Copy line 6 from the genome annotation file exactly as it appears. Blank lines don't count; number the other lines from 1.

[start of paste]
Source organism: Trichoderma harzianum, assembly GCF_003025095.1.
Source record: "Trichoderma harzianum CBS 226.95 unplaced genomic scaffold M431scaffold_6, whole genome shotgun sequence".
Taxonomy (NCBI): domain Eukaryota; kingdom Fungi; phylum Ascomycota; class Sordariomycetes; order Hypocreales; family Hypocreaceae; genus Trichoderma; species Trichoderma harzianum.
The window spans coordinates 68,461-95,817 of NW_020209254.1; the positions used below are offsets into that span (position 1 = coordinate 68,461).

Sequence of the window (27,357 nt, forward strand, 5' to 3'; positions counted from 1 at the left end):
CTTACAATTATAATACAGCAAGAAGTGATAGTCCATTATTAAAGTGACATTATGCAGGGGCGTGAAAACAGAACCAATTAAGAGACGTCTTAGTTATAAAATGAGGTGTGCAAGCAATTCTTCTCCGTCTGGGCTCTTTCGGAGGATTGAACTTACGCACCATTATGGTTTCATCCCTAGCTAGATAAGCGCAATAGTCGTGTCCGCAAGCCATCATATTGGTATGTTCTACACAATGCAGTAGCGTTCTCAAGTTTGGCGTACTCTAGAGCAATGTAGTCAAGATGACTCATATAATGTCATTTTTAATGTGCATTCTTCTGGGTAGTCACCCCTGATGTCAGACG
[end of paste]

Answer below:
CTTACAATTATAATACAGCAAGAAGTGATAGTCCATTATTAAAGTGACATTATGCAGGGGCGTGAAAACAGAACCAATTAAGAGACGTCTTAGTTATAAAATGAGGTGTGCAAGCAATTCTTCTCCGTCTGGGCTCTTTCGGAGGATTGAACTTACGCACCATTATGGTTTCATCCCTAGCTAGATAAGCGCAATAGTCGTGTCCGCAAGCCATCATATTGGTATGTTCTACACAATGCAGTAGCGTTCTCAAGTTTGGCGTACTCTAGAGCAATGTAGTCAAGATGACTCATATAATGTCATTTTTAATGTGCATTCTTCTGGGTAGTCACCCCTGATGTCAGACG